Monday, July 04, 2011
I have two versions of Homer’s Odyssey, both picked up in charity shops and left on my shelves largely unread. One buys such books because of the bargain price and the knowledge that they are classics. Making the effort to read them is another matter. It is very easy to get discouraged and lose interest when you doggedly start at the beginning. This is where the qualities of the translation tip the balance. Martin Hammond’s (published in 2000), fools me into thinking I’m reading the Odyssey fresh, in the original Greek: an experience so exciting it drives me to write this piece.
Let us compare it with EV Rieu’s version issued in 1946. As Wikipedia says, “Each night after supper, Rieu would sit with his wife and daughters in London and translate to them passages from the Odyssey.” What resulted was the first in the Penguin Classics series, with Rieu as their general editor. His Odyssey may be considered “classic” in its own right, but that doesn’t make it good, something you don’t have to be an expert to define. Good is what makes the ordinary reader wants to read the whole thing, or be excited enough to spend a morning writing about it. You can judge for yourself from the following parallel extracts: Hammond first, then Rieu. I’ve colour-coded the text to make it easier to compare, and added a few corresponding notes at the end.
“So we sailed from there [the country of the Lotus-eaters] in distress of heart. And we came to the land of the Cyclopes, a violent lawless people, who do no sowing of crops or ploughing with their own hands, but simply trust in the immortal gods and crops of every sort grow there unsown and unploughed—wheat and barley and vines yielding wine from fine grapes—and the rain from Zeus gives them increase. These people have no assemblies for debate and no common laws, but they live on the tops of high mountains in hollow caves, where each man is the law for his own women and children, and they care nothing for others.
“When our ships beached we took down all the sails, and then jumped out ourselves where the surf breaks. And there we fell asleep and waited for the holy dawn.
“When early-born Dawn appeared with her rosy fingers, we went roaming all over the island, delighted with it.
When the sun set and darkness came on, we lay down to sleep where the surf breaks on the shore.
“When early-born Dawn appeared with her rosy fingers, I held a meeting with the men and spoke to them all: ...”
“So we left that country and sailed on sick at heart. And we came to the land of the Cyclopes, a fierce, uncivilized people who never lift a hand to plant or plough but put their trust in Providence. All the crops they require spring up unsown and untilled, wheat and barley and the vines whose generous clusters give them wine when ripened for them by the timely rains. The Cyclopes have no assemblies for the making of laws, nor any settled customs, but live in hollow caverns in the mountain heights, where each man is lawgiver to his children and his wives, and nobody cares a jot for his neighbours.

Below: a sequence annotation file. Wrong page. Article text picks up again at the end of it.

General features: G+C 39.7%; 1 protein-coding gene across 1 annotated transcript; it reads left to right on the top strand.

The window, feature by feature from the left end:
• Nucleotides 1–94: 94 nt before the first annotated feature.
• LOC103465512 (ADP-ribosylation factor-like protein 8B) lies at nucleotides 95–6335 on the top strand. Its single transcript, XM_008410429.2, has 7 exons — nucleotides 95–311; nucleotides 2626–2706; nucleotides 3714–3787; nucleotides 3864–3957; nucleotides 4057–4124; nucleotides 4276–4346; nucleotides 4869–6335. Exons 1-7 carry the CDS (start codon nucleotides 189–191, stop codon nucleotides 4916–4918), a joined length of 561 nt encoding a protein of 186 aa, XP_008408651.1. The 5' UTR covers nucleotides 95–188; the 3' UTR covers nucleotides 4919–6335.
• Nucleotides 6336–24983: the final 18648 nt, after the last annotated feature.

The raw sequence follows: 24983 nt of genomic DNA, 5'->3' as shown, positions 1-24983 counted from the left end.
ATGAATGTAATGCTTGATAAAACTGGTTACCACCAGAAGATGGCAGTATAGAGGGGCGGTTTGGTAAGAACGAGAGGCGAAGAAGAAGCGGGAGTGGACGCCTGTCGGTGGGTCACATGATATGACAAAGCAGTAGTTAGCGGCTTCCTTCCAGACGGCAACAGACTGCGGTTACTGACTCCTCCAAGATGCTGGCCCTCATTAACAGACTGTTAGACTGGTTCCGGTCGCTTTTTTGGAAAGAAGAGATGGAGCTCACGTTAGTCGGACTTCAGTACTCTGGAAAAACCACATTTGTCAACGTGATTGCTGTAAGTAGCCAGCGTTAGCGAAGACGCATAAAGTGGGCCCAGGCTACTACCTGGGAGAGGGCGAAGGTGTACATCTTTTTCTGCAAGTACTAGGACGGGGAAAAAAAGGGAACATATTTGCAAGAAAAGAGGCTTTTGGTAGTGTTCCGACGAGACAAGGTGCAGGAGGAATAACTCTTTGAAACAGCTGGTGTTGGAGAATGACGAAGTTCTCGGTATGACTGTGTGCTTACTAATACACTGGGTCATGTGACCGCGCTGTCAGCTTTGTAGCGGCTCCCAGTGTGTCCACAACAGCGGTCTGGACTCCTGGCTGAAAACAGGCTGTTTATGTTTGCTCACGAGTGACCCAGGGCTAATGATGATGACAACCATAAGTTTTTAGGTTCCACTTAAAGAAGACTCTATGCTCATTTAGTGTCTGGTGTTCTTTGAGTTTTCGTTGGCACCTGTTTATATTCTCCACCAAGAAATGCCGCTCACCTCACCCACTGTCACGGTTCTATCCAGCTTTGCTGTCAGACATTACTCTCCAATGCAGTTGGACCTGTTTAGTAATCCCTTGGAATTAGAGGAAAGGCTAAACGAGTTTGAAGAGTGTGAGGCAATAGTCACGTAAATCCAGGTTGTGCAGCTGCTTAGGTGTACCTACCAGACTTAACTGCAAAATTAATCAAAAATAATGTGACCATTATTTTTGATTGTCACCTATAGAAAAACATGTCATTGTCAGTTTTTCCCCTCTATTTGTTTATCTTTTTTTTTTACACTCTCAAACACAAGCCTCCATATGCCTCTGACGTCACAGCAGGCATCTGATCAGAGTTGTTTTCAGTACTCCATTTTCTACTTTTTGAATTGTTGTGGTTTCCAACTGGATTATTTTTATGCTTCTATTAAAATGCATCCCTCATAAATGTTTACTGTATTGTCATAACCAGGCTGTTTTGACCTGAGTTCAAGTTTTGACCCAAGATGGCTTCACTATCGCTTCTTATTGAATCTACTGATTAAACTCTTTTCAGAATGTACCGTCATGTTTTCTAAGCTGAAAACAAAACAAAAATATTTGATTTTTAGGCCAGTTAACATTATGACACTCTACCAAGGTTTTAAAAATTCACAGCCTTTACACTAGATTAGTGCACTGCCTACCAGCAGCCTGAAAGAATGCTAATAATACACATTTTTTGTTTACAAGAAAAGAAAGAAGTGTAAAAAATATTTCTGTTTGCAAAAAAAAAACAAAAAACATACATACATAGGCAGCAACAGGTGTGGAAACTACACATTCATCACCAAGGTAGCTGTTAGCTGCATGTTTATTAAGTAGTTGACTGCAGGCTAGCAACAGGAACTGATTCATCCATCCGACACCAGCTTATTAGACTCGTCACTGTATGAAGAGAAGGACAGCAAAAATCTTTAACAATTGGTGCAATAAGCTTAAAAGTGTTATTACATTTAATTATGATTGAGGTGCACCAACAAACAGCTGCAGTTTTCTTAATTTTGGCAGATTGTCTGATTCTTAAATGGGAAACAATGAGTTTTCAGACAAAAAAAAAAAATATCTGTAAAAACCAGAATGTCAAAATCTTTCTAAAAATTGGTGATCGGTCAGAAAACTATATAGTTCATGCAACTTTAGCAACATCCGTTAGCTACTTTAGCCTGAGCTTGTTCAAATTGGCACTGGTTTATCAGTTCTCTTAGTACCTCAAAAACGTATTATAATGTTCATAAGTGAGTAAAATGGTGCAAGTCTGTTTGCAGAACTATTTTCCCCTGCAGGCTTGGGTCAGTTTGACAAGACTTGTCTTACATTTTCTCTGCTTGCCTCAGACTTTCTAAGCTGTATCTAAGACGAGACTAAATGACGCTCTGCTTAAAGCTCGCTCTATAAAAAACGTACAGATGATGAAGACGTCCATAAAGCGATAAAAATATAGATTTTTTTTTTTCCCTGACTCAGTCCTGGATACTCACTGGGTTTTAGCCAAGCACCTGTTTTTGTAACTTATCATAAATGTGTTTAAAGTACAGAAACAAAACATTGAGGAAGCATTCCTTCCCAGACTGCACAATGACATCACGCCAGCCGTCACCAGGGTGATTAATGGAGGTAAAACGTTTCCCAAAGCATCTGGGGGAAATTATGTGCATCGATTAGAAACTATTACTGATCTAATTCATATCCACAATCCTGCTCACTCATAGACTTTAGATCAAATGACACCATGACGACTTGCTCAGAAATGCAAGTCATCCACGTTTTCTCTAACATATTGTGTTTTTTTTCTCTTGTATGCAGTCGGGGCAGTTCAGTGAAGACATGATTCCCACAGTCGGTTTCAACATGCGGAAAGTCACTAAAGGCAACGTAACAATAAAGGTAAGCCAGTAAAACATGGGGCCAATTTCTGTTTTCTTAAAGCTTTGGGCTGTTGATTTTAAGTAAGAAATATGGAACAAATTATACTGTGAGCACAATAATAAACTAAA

“It was not till our ships beached that we lowered sail. We then jumped out on the shore, fell asleep where we were and so waited for the blessed light of day.
“When the fresh Dawn came and with her crimson streamers lit the sky, we were delighted with what we saw of the island and set out to explore it.
The sun went down, night fell, and we slept on the sea-shore.
“With the first rosy light of Dawn, I assembled my company and gave them their orders....”
References to the Greek gods
Rieu is just plain wrong to paraphrase the immortal gods as Providence! Unless we can let the text transport us to three thousand years ago, when there was no such thing as Providence—the word evokes a Christian idea—we are at a fatal disadvantage. We are not reading the Odyssey itself but a retelling, like Lamb’s Tales from Shakespeare, written for children.
where the surf breaks
Repetition of epithets is one of Homer’s characteristic poetic devices. Hammond preserves them, Rieu makes a point of varying them, as if Homer’s habit is an embarrassing atavism. (I don’t read Greek, but assume the repetitions from Hammond.)
And there we fell asleep and waited for the holy dawn
Hammond tells us how Homer’s Greeks felt about the dawn. Why else should I want to read the Odyssey, but to see through the eyes of his contemporaries! Rieu is more concerned with idiomatic English.
When the sun set and darkness came on, we lay down to sleep Hammond’s version is transparent to Homer’s poetry, conveys the awe of sleeping in the open after the darkening of the sky, an awe not lessened by frequent repetition of the same event. Rieu is impelled by a need to be perfunctory in such matters, for a reader who says “Cut to the chase, EV!”, and likes the same thing said in a different way each time.
When early-born Dawn appeared with her rosy fingers
Hammond repeats word-for-word this most characteristic of Homer’s epithets, one which connects us directly to the animistic source of Greek religious awareness—the personification of phenomena in Nature. I speak here not as an academic. I may have the words wrong in their terms. For Rieu, this rosy-fingered dawn business seems to be tedious, has to be paraphrased anew each time: his Wikipedia entry makes special mention of it.
I held a meeting with the men and spoke to them all
---This sounds like the true voice of Odysseus, clear across three thousand years. “I assembled my company and gave them their orders.” ---This sounds like Rieu, London Blitz survivor, trying to make Homer vivid for those accustomed to ration books, air-raid wardens, the sense of war being carried out on their behalf by heroes elsewhere ...
I’ll grant that EV Rieu was a literary hero of his time. But we the readers have to look out for ourselves. Hammond is your man.
Posted by Vincent at 12:12 pm